A warmer time of humanity, yet a violent time for our world.

No matter that it was an ominous time,
we knew what our collective civilization was fighting for.
We were a united civilization standing against a giant monster of tyranny and an invasive evil.

There was a decisive and determined collective willingness to sacrifice.
Rations, victory gardens, sharing and giving when there wasn’t ever much to give nor share.

There was a joint desire for unity.
A shared experience of apprehension blanketed by a blessed sense of thankfulness.

I found myself gently humming a familiar yet comforting tune.

My gift to you today…

“In 1943, “I’ll Be Home for Christmas” joined “White Christmas” to become one of
America’s most popular homegrown holiday songs.
Recorded in a rich baritone by Bing Crosby,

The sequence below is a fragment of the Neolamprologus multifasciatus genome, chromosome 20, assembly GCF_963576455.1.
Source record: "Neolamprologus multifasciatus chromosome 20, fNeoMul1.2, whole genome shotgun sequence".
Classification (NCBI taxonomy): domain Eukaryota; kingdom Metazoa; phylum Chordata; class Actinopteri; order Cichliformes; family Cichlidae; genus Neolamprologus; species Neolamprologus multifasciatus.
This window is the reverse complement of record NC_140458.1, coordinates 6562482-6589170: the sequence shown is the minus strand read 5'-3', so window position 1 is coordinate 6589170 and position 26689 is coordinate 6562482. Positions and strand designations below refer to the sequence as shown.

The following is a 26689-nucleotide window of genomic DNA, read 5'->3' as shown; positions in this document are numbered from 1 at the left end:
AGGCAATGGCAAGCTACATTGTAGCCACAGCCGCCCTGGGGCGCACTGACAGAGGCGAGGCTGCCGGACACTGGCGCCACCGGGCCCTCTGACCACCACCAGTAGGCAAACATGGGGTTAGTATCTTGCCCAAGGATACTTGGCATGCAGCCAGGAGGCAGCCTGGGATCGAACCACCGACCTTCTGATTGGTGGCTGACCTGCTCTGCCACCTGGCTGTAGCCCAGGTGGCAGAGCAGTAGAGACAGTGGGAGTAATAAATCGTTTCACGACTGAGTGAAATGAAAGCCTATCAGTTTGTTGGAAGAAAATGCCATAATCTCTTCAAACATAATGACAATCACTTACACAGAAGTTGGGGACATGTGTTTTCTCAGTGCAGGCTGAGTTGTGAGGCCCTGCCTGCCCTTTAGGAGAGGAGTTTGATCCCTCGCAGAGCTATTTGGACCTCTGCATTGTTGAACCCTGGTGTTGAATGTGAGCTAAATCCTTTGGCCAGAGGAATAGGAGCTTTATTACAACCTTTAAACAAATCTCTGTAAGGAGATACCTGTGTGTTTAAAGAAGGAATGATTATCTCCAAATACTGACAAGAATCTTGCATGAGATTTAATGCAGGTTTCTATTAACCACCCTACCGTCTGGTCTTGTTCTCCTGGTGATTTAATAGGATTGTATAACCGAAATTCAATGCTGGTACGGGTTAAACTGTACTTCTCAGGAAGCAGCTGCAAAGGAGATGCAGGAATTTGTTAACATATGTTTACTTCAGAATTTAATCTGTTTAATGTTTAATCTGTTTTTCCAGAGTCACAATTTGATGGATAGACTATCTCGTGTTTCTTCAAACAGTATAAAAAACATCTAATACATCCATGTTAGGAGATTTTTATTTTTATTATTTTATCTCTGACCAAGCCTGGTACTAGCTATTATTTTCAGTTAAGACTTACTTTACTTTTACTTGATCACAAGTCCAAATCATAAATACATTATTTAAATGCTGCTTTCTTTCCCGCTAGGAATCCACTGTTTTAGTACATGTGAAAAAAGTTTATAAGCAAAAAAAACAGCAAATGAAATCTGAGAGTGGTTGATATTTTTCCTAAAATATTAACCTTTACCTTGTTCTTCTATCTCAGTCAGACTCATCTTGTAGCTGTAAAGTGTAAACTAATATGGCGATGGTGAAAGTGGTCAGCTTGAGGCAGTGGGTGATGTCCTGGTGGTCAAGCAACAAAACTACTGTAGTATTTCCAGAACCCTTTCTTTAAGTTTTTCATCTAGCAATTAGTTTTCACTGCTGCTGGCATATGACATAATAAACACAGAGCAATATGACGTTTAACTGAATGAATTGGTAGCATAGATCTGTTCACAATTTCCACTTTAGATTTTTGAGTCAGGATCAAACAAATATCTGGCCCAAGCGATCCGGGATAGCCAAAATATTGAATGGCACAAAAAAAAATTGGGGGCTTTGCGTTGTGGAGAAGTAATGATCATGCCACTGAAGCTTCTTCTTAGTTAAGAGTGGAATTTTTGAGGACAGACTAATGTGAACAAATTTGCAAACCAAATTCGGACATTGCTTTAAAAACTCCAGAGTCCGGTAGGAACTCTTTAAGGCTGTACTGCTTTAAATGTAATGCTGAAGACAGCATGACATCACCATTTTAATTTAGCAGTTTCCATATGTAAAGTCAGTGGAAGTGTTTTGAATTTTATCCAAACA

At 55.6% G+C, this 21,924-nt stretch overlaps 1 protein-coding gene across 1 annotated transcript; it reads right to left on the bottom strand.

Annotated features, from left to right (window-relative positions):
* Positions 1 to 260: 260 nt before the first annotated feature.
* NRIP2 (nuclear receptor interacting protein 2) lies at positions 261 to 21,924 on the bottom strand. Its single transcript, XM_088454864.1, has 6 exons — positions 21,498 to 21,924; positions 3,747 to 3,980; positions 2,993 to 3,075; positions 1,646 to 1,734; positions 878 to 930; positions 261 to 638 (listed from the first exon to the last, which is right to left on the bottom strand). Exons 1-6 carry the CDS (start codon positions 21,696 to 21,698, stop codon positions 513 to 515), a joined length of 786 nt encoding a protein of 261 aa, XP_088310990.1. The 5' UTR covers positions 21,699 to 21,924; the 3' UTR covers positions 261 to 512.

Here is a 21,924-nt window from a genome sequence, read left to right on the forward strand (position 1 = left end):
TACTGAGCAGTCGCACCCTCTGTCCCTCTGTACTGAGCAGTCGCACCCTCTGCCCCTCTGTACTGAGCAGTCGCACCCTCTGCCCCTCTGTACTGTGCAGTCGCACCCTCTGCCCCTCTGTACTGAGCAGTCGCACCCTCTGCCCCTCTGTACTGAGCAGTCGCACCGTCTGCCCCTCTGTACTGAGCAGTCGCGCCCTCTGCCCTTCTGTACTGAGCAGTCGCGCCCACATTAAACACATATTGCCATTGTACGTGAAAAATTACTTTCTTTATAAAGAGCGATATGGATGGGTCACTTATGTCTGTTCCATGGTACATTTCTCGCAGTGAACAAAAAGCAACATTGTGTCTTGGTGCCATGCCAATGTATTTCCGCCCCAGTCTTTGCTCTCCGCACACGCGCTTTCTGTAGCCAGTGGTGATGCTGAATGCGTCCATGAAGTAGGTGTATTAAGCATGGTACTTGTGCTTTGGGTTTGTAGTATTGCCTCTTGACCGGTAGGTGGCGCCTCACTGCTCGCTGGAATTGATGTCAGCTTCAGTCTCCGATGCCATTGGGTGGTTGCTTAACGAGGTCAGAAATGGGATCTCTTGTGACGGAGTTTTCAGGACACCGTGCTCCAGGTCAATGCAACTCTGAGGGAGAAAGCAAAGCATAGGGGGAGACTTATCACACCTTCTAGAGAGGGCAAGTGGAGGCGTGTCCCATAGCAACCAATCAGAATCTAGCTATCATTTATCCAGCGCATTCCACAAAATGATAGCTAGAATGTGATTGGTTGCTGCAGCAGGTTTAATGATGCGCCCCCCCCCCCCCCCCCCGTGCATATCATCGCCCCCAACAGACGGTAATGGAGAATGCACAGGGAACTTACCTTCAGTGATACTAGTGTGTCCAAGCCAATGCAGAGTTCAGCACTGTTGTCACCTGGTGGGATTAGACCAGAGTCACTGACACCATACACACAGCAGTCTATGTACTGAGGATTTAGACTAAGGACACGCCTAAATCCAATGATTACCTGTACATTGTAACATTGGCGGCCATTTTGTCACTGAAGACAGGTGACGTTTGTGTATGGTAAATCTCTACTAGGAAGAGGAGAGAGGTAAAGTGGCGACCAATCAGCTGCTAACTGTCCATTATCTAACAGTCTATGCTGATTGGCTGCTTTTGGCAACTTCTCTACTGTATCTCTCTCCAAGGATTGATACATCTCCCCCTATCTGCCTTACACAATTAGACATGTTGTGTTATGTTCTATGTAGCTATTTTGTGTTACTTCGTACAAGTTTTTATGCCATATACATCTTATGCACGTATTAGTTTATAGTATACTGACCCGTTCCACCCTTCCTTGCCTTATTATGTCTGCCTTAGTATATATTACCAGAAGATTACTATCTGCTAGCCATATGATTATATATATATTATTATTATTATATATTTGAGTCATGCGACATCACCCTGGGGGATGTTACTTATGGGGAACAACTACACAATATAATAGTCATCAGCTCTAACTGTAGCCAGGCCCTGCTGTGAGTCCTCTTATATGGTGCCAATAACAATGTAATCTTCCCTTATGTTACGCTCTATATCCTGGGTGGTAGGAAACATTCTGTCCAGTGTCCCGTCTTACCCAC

“I’ll Be Home for Christmas” shot to the top ten of the record charts
(as “White Christmas” had for Crosby the previous year)
and became a holiday musical tradition in the United States.”
Library of Congress

going full on honey badger

“Honey Badger don’t care”
Randall

Honey Badger.

Two words, one animal.

Honey sounds all, well, nice and sweet.

Badger sounds somewhat cute but perhaps not so nice.

But put the two together and you really have a situation on your hands.

Whereas a honey badger resembles an Amercian badger or perhaps even a wolverine in
its build, think short, flat, stocky and low,
they are actually more akin to the weasel family.

Thick, compact and mean, as in a polecat, and you have a honey badger.

A honey badger is tenacious, determined, fearless and relentless.
Thick skinned and thick-skulled while highly intelligent.

They will not back down from a fight and most other animals…
think poisonous snakes, lions, hyenas, even Africanized bees don’t deter a honey badger
as no animal is too keen to have to deal with a honey badger.

A honey badger takes no crap.